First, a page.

Brand Name Fever
Use of a brand name alone without accompanying visual detail, to create a false verisimilitude. You can stock a future with Hondas and Sonys and IBM's and still have no idea what it looks like.
Turkey City Section 2
web.archive.org/ web/ 20030814164052/ subnet.pinder.net/ onwriting/ index.asp?name=./ References/ 19960103TurkSentenc.htm
January 03, 1996
Sentences and ParagraphsCountersinking
Expositional redundancy. Making the actions implied in a conversation explicit, e.g., "'Let's get out of here,' he said, urging her to leave."
Telling, Not Showing
Violates the cardinal rule of good writing. The reader should be allowed to react, not instructed how to react. Carefully observed details render authorial value judgments unnecessary. For instance, instead of telling us "she had a bad childhood, an unhappy childhood," specific incidents -- involving, say, a locked chest and two jars of honey -- should be shown.
Characters give cues to the reader as to how to react. They laugh at their own jokes, cry at their own pain, and (unintentionally) feel everything so the reader doesn't have to.
Squid in the Mouth
Inappropriate humor in front of stranger. Basically the failure of the author to realize that certain assumptions or jokes are not shared by the world at large. In fact, the world at large will look upon such a writer as if they had squids in their mouths. (Jim Blaylock)
Distracting the reader with dazzling prose or other fireworks to keep them from noticing a severe logical flaw.
Hand Waving — You Can't Fire Me, I Quit
Attempt to diffuse lack of credibility with hand-waving. "I would never have believed it if I hadn't seen it myself." As if by anticipating the reader's objections the author had somehow answered them. (John Kessel)
Element of motivation the author was too lazy to supply. The word "somehow" is an automatic tipoff to fuzzy areas of the story. "Somehow she forgot to bring her gun."
Intrusion of author's physical surroundings (or mental state) into the narrative. Like the character who always lights a cigarette when the author does, or is thinking about how they wished they hadn't quit smoking. In more subtle forms the characters complain that they're confused and don't know what to do -- when it is actually the author's condition. (Tom Disch)
List of actions a character could have taken, but didn't. Frequently includes all the reasons why. A type of Dischism in which the author works out complicated plot problems at the reader's expense. "If I'd gone along with the cops they would have found the gun in my purse. And anyway, I didn't want to spend a night in jail. I suppose I could have just run instead of stealing their car, but then..." etc. Best dispensed with entirely.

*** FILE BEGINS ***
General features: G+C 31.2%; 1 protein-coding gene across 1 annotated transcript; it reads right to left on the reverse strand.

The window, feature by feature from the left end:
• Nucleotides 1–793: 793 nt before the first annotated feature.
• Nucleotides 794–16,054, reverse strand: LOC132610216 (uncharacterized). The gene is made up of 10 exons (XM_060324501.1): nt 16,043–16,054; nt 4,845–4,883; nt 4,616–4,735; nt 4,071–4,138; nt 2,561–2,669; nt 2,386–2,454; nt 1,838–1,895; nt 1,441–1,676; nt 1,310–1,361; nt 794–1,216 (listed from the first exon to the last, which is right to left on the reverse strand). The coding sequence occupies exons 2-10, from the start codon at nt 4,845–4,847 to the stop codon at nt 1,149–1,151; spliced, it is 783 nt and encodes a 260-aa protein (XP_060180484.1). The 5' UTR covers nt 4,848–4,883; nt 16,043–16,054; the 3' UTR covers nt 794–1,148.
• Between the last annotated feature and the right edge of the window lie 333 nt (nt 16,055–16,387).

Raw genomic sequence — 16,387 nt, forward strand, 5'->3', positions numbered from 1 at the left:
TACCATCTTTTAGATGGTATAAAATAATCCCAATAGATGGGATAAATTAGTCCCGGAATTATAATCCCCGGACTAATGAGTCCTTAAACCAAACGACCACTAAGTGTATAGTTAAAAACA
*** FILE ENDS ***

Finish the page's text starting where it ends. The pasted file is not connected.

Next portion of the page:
Another Dischism, in which the author, too lazy to describe the surroundings inflicts the viewpoint character with space sickness, a blindfold, etc.
White Room Syndrome
Author's imagination fails to provide details. Most common in the beginning of a story. "She awoke in a white room." The white room is obviously the white piece of paper confronting the author. Often in order to ponder her circumstances and provide an excuse for Info Dump (see section 3, below).
web.archive.org/ web/ 20030814162548/ subnet.pinder.net/ onwriting/ index.asp?name=./ References/ 19960104TurkBackgrnd.htm
January 04, 1996
Large chunk of indigestible expository matter intended to explain the background situation. This can be overt, as in fake newspaper or "Encyclopedia Galactica" articles inserted in the text, or covert, in which all action stops and the author assumes center stage an lectures.
Name assigned to the voice which takes center stage to lecture. Actually a common noun, as "You have a stapledon come on to answer this problem instead of showing the character resolve it."
"As You Know, Bob"
The most pernicious form of Info Dump. In which the characters tell each other things they already know, for the sake of getting the reader up to speed.
"I've Suffered For My Art (and now it's your turn.)
Research dump. A form of Info Dump in which the author inflicts upon the reader irrelevant, but hard-won bits of data acquired while researching the story.
Re-Inventing the Wheel